Gender pay gap in Ireland remains stubbornly and unacceptably high
- Women workers earn almost a quarter less compared to their male counterparts.
- Vital the State transposes the full spirit of the EU’s adequate minimum wage directive later next year plus the EU’s pay transparency directive.
Labour spokesperson on employment affairs, Marie Sherlock has today said it is unacceptable that the gender pay gap in Ireland remains so stubbornly high (22.2%) despite a major increase in full-time female employment during the pandemic.
Speaking in advance of Equal Pay Day 2022, Senator Sherlock said:
“These numbers simply don’t add up. The gender pay gap in Ireland remains a staggering 22.2% according to data extrapolated from CSO administrative earnings data. One of the very rare positives we took from the pandemic was the very significant growth of women in full time work. Between Q1 2020 and Q1 2022, female full-time employment grew by 9.5% according to data extrapolated from the CSO’s Labour force survey. This was more than three times the rate of growth for male full-time employment and should have done more to close the gap.
“While the pandemic and all the caring issues that arose with the multiple lockdowns represented a very serious setback to so many women’s careers, to their productivity and workplace esteem, the pandemic also afforded workplace opportunities to other women. In particular, the flexible work arrangements that were forced into place because of the pandemic meant that many women who were previously working part time were able to take up full time work hours. The CSO classification of part time work is defined as less than full time work thereby those on four-day weeks or less were counted as part of the part time workforce.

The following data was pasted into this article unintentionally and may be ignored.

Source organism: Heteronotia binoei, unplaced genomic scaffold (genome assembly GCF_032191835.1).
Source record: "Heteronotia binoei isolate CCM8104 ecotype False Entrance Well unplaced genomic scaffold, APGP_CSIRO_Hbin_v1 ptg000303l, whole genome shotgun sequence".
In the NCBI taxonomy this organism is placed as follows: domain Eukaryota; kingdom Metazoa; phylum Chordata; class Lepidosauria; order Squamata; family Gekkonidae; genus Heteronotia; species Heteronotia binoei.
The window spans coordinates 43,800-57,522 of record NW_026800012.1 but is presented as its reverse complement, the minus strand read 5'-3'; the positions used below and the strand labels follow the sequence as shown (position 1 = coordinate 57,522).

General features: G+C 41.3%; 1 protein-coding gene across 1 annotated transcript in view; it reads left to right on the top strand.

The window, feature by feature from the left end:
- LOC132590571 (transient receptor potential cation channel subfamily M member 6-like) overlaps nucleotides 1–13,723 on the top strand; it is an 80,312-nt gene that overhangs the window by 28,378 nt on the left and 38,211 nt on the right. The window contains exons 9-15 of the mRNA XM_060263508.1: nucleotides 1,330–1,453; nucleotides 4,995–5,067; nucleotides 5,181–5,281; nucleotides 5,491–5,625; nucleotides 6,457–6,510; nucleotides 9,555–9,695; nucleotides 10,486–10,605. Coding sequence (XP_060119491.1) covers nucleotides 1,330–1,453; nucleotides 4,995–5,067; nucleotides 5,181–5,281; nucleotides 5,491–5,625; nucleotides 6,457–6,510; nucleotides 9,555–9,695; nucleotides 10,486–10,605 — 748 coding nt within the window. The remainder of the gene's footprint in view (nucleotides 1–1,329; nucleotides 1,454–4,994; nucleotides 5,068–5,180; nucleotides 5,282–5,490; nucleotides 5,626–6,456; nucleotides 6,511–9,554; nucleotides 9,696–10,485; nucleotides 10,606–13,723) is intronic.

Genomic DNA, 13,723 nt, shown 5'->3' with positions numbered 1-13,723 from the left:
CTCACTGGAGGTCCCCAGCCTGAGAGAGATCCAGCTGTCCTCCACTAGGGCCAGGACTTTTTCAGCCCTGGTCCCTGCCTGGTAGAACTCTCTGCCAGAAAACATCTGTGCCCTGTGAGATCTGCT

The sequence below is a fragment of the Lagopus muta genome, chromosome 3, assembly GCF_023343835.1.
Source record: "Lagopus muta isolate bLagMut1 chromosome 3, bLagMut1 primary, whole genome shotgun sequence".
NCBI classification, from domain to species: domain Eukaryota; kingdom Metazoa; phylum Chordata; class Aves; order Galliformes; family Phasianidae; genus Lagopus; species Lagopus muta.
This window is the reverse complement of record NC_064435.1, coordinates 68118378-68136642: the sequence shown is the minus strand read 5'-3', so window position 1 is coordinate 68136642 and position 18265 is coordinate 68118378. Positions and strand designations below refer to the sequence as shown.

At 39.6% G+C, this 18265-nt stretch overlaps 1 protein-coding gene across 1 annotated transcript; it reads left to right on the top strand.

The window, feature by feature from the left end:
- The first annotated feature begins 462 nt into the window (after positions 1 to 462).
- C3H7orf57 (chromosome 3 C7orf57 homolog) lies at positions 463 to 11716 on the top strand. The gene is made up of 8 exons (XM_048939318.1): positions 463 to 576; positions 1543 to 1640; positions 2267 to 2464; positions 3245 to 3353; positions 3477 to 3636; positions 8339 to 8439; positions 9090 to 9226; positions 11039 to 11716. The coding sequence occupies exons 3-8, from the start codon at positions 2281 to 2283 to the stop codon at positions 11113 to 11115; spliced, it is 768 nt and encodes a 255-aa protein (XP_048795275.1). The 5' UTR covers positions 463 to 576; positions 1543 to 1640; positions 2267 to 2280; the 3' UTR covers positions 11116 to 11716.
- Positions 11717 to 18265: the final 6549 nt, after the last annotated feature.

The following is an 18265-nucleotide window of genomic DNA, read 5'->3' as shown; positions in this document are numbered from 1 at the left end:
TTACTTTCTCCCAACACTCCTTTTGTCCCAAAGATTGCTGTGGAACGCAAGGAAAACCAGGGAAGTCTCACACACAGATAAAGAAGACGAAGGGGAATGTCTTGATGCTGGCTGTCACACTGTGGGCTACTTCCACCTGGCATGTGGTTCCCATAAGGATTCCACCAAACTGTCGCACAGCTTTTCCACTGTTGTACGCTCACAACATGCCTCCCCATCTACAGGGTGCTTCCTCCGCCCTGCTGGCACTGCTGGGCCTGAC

“This growth in full time employment represents very welcome progress. However, real progress can only be measured in the quality of these jobs as opposed to a straight head count. The reality is that in sectors such as financial services and real estate and professional services that there is an annual gender pay gap of 30% between men and women, based on the latest available data extrapolated from CSO administrative earnings data for 2020.
“An important first step in bridging the gap will be the first set of reporting under the gender pay gap legislation at the end of this year. This key legislation was spearheaded by women like our leader, Ivana Bacik and a long line of committed trade unionists, like Patricia King and others.
“However, it is one of several measures needed to close the gap. It is vital that the State transposes the full spirit of the EU’s adequate minimum wage directive later next year plus the EU’s pay transparency directive.
“Together, both pieces of legislation will set out a framework for the establishment of stronger collective bargaining rights in Ireland, underpinned by pay transparency in the advertising of jobs and promotions. Government must do all it can to make sure this groundbreaking work is followed through.”